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The Mk 20 Mod 0 was a belt-fed automatic grenade launcher manufactured by NOS Louisville and used during the Vietnam War by the U.S. Navy.


Used by the U.S. Navy Special Boat Units during the Vietnam War, the Mk 20 Mod 0 has since been phased out in favor of the more powerful Mk 19 Mod 3 due to its complexity.

Two known examples of the weapon are on exhibit at the War Remnants Museum in Ho Chi Minh City.

Design Details[]

An attempt to improve upon the Mk 18 Mod 0 grenade launcher, the Mk 20 Mod 0 is a blow forward-operated weapon that fires in semi-automatic and in full-auto at a cyclic rate of 250 to 275 rounds per minute.

As with the Mk 18 Mod 0, the weapon is belt-fed, and the ammo belt is fed into the weapon from the left-hand side. The cover above the feedway guides the incoming rounds, with a star wheel in the feedway moving them through the weapon. The barrel was cocked (moved forward), and the feed pawls indexed the round into the firing position. When the weapon was ready to fire, the barrel was cocked. When the Mk 20 Mod 0 is cleared and unloaded, the barrel retraced inside the barrel support.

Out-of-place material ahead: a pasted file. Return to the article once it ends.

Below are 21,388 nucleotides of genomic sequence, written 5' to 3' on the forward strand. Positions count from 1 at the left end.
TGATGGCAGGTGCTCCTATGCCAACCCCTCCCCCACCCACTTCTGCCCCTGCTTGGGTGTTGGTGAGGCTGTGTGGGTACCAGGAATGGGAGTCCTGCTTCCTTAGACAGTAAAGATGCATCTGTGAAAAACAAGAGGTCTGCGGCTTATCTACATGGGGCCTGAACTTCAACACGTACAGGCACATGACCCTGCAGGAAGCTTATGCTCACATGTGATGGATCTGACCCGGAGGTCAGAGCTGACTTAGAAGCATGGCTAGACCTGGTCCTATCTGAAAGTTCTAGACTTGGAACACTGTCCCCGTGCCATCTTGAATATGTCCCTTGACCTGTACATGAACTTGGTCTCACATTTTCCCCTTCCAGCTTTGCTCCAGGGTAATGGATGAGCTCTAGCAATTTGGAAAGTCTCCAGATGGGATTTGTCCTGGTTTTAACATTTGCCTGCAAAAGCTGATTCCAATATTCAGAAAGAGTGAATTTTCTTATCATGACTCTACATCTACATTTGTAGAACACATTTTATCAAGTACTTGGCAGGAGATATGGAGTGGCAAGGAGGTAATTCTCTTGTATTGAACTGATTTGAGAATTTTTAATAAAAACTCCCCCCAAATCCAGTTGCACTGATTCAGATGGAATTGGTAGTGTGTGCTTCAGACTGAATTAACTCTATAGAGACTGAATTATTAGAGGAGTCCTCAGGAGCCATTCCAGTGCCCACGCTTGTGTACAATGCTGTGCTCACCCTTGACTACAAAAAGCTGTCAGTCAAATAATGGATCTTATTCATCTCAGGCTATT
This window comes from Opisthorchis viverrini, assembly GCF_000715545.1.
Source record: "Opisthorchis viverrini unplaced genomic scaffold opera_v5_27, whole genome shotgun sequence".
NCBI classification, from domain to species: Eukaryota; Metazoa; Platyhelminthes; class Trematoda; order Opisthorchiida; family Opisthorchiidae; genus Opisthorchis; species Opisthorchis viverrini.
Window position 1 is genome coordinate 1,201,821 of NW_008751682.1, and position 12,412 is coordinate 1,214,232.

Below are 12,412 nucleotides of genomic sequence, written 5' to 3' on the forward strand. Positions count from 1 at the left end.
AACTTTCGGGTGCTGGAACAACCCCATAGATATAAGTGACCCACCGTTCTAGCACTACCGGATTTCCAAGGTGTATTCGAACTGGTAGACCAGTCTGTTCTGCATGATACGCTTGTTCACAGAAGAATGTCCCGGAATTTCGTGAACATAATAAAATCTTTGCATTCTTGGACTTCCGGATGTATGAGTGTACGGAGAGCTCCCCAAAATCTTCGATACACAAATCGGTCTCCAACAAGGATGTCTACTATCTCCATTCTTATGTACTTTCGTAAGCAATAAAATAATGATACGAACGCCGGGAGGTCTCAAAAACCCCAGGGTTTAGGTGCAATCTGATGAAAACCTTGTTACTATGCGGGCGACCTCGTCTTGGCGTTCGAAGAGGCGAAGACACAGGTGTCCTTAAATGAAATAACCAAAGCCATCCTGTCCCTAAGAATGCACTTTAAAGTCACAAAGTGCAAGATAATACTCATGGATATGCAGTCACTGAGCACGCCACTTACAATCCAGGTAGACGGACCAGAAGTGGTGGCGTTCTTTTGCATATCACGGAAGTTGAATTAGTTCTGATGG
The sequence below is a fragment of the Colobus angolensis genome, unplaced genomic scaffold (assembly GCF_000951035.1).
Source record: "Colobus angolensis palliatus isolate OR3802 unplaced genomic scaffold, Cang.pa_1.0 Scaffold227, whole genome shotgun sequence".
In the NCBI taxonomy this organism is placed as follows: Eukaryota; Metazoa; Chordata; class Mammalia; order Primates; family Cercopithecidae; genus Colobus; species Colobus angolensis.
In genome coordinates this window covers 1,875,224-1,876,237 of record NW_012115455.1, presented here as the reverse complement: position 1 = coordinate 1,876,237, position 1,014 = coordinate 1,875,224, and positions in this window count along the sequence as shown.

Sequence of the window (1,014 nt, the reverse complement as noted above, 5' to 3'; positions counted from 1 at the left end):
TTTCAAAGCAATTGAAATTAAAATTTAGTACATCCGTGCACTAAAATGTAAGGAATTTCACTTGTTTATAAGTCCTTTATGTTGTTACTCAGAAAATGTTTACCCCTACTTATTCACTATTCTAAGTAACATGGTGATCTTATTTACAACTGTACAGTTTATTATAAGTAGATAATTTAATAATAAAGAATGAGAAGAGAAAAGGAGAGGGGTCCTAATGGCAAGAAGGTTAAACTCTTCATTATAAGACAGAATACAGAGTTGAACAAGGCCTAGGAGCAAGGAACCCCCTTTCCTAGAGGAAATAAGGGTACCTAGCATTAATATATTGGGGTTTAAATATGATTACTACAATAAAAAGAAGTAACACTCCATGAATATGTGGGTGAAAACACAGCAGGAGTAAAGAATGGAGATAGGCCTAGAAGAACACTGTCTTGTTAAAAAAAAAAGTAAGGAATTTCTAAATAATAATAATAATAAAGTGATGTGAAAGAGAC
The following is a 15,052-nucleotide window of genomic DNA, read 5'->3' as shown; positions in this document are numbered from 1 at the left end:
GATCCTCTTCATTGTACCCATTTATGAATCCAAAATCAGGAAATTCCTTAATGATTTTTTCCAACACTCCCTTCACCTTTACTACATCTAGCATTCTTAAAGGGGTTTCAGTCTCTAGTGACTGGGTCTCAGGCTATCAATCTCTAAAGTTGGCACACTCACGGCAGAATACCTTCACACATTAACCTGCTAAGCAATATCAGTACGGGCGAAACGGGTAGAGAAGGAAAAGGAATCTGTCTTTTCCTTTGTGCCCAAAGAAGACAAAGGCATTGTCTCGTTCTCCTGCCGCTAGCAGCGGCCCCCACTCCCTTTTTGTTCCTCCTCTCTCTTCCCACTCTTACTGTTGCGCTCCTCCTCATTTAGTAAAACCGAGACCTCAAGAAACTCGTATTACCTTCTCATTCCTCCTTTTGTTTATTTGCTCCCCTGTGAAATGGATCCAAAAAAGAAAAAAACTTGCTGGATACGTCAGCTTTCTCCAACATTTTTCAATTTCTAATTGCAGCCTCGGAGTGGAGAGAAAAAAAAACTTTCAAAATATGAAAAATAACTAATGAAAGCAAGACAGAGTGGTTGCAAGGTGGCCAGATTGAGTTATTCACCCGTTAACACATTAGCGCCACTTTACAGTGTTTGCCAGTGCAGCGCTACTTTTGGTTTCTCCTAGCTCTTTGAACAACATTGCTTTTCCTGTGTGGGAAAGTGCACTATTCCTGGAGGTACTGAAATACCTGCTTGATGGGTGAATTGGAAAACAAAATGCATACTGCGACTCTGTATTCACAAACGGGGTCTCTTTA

The weapon has paired spade grips similar to the M2 heavy machine gun with a firing button in between them. When the weapon is fired, the barrel moves rearward, chambering the round and firing it. The barrel blows forward, re-cocking the weapon and loading the next round to be fired.

The Mk 20 Mod 0 uses the same steel disintegrating link belts as the Mk 19 grenade launcher. The weapon's receiver was a sheet metal cover that attached to the backplate and barrel support via Allen-head screws.

The weapon had proven to have a low recoil, low enough that it could be wielded in a soldier's hands for short bursts.

The designers were considering on developing a lightweight model of the Mk 20 with a buttstock and a tripod, but this never came to fruition.


The Mk 20 Mod 0 uses the same 40×46mm grenade rounds as the Mk 18 Mod 0.


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